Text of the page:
Mirrorless cameras are cameras that have an electronic viewfinder instead of an optical
viewfinder found in DSLRs.
Viewfinder in a DSLR vs a mirrorless camera
The optical viewfinder in a DSLR uses a system of internal mirrors that allows you to see the scene you are photographing directly through the lens; this is how it works. First, the light enters the lens and hits a mirror reflecting it into a prism. Then the prism reflects the light into a viewfinder allowing you to see the scene.
Mirrorless camera viewfinder; how does it work?
In contrast, a mirrorless camera allows light to pass through the lens directly onto the image sensor. The optical viewfinder is replaced with an electronic viewfinder that displays the image sensor, sees in DSLRs pressing and releasing the shutter button triggers the reflex mirror to flip up and the shutter to open allowing the light to hit the camera sensor and record an image.
Mirrorless cameras on the other hand use either a mechanical shutter which is the default setting or an electronic shutter. The mechanical shutter setting uses physical shutters to initiate the exposure; it starts with the shutter being out of sight allowing the sensor to record the scene and transmit it to the viewfinder. When you press the shutter button the top shutter will momentarily close and then open to expose the sensor for the duration of the shutter speed. Once open the bottom shutter will close to end the exposure.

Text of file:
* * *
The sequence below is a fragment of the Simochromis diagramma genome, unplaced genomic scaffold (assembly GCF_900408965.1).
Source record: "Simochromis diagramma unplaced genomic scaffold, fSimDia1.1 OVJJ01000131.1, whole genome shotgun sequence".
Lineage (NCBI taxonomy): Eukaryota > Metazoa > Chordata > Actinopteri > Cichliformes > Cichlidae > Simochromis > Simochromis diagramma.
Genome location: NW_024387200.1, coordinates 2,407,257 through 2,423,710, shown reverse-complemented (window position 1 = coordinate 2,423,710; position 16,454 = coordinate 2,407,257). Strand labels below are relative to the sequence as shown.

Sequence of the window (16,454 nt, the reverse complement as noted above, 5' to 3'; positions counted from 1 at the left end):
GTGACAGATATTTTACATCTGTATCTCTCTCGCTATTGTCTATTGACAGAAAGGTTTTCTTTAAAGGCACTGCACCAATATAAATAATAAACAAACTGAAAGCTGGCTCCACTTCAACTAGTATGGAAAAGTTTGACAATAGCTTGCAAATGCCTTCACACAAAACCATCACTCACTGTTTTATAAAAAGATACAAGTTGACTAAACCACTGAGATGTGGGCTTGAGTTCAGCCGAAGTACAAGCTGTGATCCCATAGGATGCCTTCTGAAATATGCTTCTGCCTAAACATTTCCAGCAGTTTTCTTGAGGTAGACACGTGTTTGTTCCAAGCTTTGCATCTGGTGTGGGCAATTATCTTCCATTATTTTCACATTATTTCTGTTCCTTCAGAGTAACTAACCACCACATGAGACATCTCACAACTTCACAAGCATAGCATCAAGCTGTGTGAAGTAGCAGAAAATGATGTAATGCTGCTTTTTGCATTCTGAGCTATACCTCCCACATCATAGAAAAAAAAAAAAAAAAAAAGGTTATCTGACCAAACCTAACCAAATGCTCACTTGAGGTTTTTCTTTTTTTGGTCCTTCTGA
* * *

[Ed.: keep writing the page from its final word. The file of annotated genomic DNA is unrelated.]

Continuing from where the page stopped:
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In contrast, the electronic shutter does not use any physical movements to initiate the exposure rather it relies on activating and deactivating the sensor to capture the image.
In what aspects are they better comparatively?
Mirrorless cameras are better than DSLRs; mirrorless cameras have many advantages over
traditional DSLR cameras since mirrorless cameras don’t use mirrors or a pentaprism. Their bodies can be made more compact and lightweight compared to most DSLR cameras.
The pros of the electronic viewfinder
The electronic viewfinder also enables you to preview live changes to your histogram and camera settings such as exposure settings, saturation, and white balance. in addition, mirrorless cameras feature contrast, detection, autofocus, and focus peaking which makes focusing easier and faster on static objects.
Mirrorless cameras do have two main disadvantages compared to DSLRs. The first is they have smaller batteries with less storage capacity. This shortened battery life is accessor baited by the fact that the camera needs to be turned on to be able to see through the electronic viewfinder.
Mirrorless cameras are also generally more expensive than DSLRs but with all the unique
features they are undoubtedly a worthwhile investment if they suit your needs. Overall mirrorless cameras are capable of matching if not outperforming DSLRs and almost everything from image quality, to video quality, and speed.
What else do you need to know about electronic viewfinders EVF?
With a mirrorless camera what happens is when you look into the viewfinder on the DSLR
camera, it is as if you had a mini television inside a mini screen that is showing you basically what the camera sees. So it is a different experience and that means if the EVF electronic viewfinder is not great then it is gonna look really bad on your screen. You are gonna think everything is either fuzzy or overexposed or underexposed and pixelated and all that. Nowadays it gets a lot better if you are trying to get older with more or fewer cameras and make sure it is good for you and you won’t get confused.